Horsing Around in Tights: The Palio Part 1 – OurWarwick

Horsing Around in Tights: The Palio Part 1

The countdown is truly on! Within a week, I will have finished my semester in Italy be home in the UK, with just my suitcase and endless Erasmus paperwork to remind me of it all. And all the friendships and precious memories, of course… This semester seems to have flown by, particularly these last few weeks, which has been a mad whirlwind of revision and exams, leaving parties and, of course, the heat wave, which saw Siena hitting temperatures of 39 degrees for a week straight. And so, what better way to celebrate cripplingly hot weather, than to spend 5 hours standing in a square, watching men in medieval costumes throw flags and ride horses?? Yes! You guessed correctly, it was Palio season in Siena, and let me tell you, it was quite the experience.

I can guarantee that we were not smiling like this most of the time

Regular “fans” of this blog will already know a bit about Palio, as I have discussed aspects of it before, but let me give you a run down. Siena is divided into 17 districts, called contrade, which have their own name, symbol, church, fountain, colours, and traditions. Every year on the 2nd of July, and the 16th of August, 10 of these contrade partake in what has been described as “the craziest horse race on earth,” something I had the pleasure of witnessing last week Tuesday. 

The first thing to understand, for the population of Siena, the Palio is actually their life; they seriously care about winning it, and will happily spend millions of pounds each year in order to try and be the champions, or ensure that their enemy will lose. I honestly cannot describe it to people who haven’t lived here, but it is impossible to overstate how important this event is. I mean, they go through twice a year? 

Depending on which contrade ran last year, there are 7 contrade automatically selected for each Palio, to ensure that everyone gets a regular go at it. The remaining three spots are decided by a lottery, almost 6 weeks before. Luckily for me, my contrada, Onda (wave) will run both times this year.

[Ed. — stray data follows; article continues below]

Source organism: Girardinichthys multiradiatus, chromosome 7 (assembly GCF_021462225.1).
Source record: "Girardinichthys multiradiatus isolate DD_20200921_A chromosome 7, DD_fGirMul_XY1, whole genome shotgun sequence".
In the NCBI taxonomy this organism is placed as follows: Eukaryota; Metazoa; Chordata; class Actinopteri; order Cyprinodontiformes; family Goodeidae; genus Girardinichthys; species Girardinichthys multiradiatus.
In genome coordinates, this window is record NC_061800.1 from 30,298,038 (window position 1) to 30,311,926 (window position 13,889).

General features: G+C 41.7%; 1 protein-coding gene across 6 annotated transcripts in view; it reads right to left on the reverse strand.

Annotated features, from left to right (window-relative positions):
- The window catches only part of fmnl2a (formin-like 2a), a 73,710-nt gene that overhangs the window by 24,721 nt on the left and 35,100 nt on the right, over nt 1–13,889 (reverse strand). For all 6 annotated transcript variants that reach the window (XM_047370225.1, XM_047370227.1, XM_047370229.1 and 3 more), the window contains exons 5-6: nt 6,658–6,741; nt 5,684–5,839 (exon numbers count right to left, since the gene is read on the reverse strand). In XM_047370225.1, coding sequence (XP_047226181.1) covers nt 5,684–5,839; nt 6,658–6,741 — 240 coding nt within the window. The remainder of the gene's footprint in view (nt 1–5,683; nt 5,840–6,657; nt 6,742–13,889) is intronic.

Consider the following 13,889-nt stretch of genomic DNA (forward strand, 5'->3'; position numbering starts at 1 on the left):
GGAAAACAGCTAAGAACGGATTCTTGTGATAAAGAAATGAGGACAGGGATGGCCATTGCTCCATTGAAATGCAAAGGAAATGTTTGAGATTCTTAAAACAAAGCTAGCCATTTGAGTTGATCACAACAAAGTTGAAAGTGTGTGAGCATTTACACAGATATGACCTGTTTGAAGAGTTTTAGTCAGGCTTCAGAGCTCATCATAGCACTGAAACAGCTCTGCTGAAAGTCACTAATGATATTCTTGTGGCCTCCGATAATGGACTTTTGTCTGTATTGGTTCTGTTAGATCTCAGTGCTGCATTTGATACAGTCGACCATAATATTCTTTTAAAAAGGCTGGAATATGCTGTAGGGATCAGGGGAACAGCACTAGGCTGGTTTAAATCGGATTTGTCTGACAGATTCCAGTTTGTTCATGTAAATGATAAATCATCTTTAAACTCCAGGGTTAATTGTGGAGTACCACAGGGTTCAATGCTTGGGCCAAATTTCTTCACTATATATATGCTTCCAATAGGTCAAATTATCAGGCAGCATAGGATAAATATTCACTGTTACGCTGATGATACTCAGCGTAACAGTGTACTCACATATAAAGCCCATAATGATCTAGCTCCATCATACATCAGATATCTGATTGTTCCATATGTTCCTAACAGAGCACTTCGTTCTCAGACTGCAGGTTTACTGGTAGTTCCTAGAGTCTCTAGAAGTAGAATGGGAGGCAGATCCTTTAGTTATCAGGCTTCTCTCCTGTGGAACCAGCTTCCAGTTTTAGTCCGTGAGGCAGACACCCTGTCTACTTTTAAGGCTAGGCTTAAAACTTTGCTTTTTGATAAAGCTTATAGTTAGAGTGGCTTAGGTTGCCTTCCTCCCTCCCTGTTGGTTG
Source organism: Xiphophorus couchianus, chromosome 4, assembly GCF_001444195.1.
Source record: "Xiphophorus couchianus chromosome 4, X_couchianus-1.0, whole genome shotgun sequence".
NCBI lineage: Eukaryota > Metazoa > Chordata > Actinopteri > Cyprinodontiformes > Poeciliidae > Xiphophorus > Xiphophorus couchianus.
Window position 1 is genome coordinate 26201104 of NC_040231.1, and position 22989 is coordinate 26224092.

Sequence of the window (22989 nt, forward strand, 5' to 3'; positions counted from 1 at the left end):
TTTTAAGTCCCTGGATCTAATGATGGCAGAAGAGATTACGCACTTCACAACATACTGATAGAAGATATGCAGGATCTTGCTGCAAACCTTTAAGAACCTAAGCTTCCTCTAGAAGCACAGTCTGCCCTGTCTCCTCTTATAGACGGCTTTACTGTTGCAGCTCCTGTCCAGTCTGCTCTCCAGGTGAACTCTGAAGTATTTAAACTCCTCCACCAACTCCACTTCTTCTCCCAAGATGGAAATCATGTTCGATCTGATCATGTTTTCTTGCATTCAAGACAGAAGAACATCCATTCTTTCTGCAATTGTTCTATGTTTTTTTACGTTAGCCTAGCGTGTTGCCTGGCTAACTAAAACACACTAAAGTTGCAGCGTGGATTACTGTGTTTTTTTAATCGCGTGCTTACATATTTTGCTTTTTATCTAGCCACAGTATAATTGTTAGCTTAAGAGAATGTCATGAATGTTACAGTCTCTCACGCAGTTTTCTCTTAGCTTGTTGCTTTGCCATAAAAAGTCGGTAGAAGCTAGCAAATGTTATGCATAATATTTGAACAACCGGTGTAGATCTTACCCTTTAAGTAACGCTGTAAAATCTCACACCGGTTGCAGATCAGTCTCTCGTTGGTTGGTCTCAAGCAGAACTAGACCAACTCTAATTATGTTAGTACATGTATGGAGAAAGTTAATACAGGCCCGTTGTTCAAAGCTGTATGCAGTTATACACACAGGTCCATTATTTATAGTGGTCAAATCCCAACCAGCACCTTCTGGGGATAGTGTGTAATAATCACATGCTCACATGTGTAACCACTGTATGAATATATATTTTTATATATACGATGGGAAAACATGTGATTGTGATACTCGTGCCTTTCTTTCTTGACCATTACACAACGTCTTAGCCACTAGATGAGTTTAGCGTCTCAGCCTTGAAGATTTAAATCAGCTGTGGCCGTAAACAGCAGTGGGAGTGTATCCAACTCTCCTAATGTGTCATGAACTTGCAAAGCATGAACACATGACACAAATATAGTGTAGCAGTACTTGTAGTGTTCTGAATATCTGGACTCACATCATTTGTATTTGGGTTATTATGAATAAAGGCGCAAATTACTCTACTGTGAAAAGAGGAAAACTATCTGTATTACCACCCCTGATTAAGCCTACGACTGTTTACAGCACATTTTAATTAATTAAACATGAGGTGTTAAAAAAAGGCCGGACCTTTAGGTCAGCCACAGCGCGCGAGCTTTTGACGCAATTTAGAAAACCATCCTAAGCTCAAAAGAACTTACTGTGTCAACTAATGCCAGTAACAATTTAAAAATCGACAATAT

Mr number 13, waiting to be assigned

Then around a week before the Palio, 75 horses are brought to our historic city, to run around our main square, and site of the race, the Piazza il Campo, so that the authorities and captains of each contrade can slowly reduce them down to 10 equal (ish) possibilities for the race. The next day, in a very long and ritual-heavy lottery, where each running contrade is assigned a horse, which can make or break a Palio.  I said they were equal (ish) possibilities because naturally, some horses will have a record of winning many races, others not. However, when Onda were assigned there horse, I was a bit surprised to see quite a few 70+ year old men burst into tears at the horse we were given- I told you they take it seriously.

Next up: jockies. This is a touchy subject in Siena, because the majority of the jockies come from outside Siena, and are not loyal to a specific contrada. Once the horses have been assigned, each contrada will assess their chances of winning, and then decide if it’s worth pursuing a very good (and extremely expensive) jockey in order to try and win, or perhaps to acquire a particularly skilful jockey to try and sabotage your enemy. However, the jockies have a history of taking bribes from other contrade, meaning they are often referred to as the dieci assassini, or 10 assassins. 

The jockey of Torre

Nevertheless, at this point, every participating contrade has a horse and a (if slighly corrupt) jockey, meaning it is time for the prove, or trials. I won’t lie to you, this didn’t really make sense to me. You would think that given they run this horse race twice a year, and have done so for over 400 years, they would have the format down. However, with each Palio, there are 6 prove, every morning and evening for 3 days before the actual race, where the whole of Siena arrive in the campo to watch the horses assemble on the start line, and then gently trot around the course (for fear of damaging their horse before the actual thing, because once your horse is injured, you’re out).

Yes, the whole of Siena

So you can understand how, by the day before the Palio, I was feeling a little done with the whole thing. I just do not understand how the Sienese can muster up the enthusiasm for the whole thing every year, twice.

However, the night before the Palio did bring something very special: thanks to my wonderful Italian tandem partner, my friends and I were able to get tickets to the contrada of Giraffa’s dinner, which is an evening of wine, 5 courses of delicious food, and many songs before the Palio the next day. Oh, and did I mention that it happens in a square with a view of a beautiful church?

There is even a Giraffa anthem…

It was certainly a night to remember, even if I think half of the Sienese probably will not be able to thanks to the wine…

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